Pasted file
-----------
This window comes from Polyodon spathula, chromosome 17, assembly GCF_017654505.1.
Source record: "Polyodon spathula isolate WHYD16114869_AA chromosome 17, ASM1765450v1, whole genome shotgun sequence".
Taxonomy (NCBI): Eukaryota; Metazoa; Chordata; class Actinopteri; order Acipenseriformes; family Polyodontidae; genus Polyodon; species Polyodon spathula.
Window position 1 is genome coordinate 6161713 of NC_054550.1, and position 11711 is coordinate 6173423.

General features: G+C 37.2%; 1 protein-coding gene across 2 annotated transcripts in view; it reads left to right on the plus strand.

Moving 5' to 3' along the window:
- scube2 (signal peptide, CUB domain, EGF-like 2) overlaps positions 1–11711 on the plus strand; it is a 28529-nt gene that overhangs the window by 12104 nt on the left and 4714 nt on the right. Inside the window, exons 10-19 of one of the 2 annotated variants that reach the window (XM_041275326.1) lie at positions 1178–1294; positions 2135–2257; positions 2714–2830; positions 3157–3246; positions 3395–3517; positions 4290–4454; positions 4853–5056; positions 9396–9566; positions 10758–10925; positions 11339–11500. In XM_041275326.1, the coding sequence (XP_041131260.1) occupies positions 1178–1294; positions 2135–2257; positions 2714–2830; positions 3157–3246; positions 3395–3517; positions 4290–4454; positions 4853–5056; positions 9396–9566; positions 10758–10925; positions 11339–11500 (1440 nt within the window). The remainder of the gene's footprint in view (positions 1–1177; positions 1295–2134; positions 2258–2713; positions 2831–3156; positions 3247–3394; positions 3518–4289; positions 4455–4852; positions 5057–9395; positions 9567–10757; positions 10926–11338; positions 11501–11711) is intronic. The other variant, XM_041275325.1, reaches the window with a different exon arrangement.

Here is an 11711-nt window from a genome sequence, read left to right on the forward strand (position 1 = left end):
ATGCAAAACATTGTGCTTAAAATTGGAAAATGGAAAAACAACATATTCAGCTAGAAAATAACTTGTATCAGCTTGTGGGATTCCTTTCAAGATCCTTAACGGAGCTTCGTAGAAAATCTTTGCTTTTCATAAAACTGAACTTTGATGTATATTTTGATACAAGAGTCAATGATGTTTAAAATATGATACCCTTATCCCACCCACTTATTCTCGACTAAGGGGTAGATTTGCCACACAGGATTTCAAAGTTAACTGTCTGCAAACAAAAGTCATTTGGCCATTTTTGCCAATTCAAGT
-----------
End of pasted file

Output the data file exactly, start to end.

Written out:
This window comes from Polyodon spathula, chromosome 17, assembly GCF_017654505.1.
Source record: "Polyodon spathula isolate WHYD16114869_AA chromosome 17, ASM1765450v1, whole genome shotgun sequence".
Taxonomy (NCBI): Eukaryota; Metazoa; Chordata; class Actinopteri; order Acipenseriformes; family Polyodontidae; genus Polyodon; species Polyodon spathula.
Window position 1 is genome coordinate 6161713 of NC_054550.1, and position 11711 is coordinate 6173423.

General features: G+C 37.2%; 1 protein-coding gene across 2 annotated transcripts in view; it reads left to right on the plus strand.

Moving 5' to 3' along the window:
- scube2 (signal peptide, CUB domain, EGF-like 2) overlaps positions 1–11711 on the plus strand; it is a 28529-nt gene that overhangs the window by 12104 nt on the left and 4714 nt on the right. Inside the window, exons 10-19 of one of the 2 annotated variants that reach the window (XM_041275326.1) lie at positions 1178–1294; positions 2135–2257; positions 2714–2830; positions 3157–3246; positions 3395–3517; positions 4290–4454; positions 4853–5056; positions 9396–9566; positions 10758–10925; positions 11339–11500. In XM_041275326.1, the coding sequence (XP_041131260.1) occupies positions 1178–1294; positions 2135–2257; positions 2714–2830; positions 3157–3246; positions 3395–3517; positions 4290–4454; positions 4853–5056; positions 9396–9566; positions 10758–10925; positions 11339–11500 (1440 nt within the window). The remainder of the gene's footprint in view (positions 1–1177; positions 1295–2134; positions 2258–2713; positions 2831–3156; positions 3247–3394; positions 3518–4289; positions 4455–4852; positions 5057–9395; positions 9567–10757; positions 10926–11338; positions 11501–11711) is intronic. The other variant, XM_041275325.1, reaches the window with a different exon arrangement.

Here is an 11711-nt window from a genome sequence, read left to right on the forward strand (position 1 = left end):
ATGCAAAACATTGTGCTTAAAATTGGAAAATGGAAAAACAACATATTCAGCTAGAAAATAACTTGTATCAGCTTGTGGGATTCCTTTCAAGATCCTTAACGGAGCTTCGTAGAAAATCTTTGCTTTTCATAAAACTGAACTTTGATGTATATTTTGATACAAGAGTCAATGATGTTTAAAATATGATACCCTTATCCCACCCACTTATTCTCGACTAAGGGGTAGATTTGCCACACAGGATTTCAAAGTTAACTGTCTGCAAACAAAAGTCATTTGGCCATTTTTGCCAATTCAAGT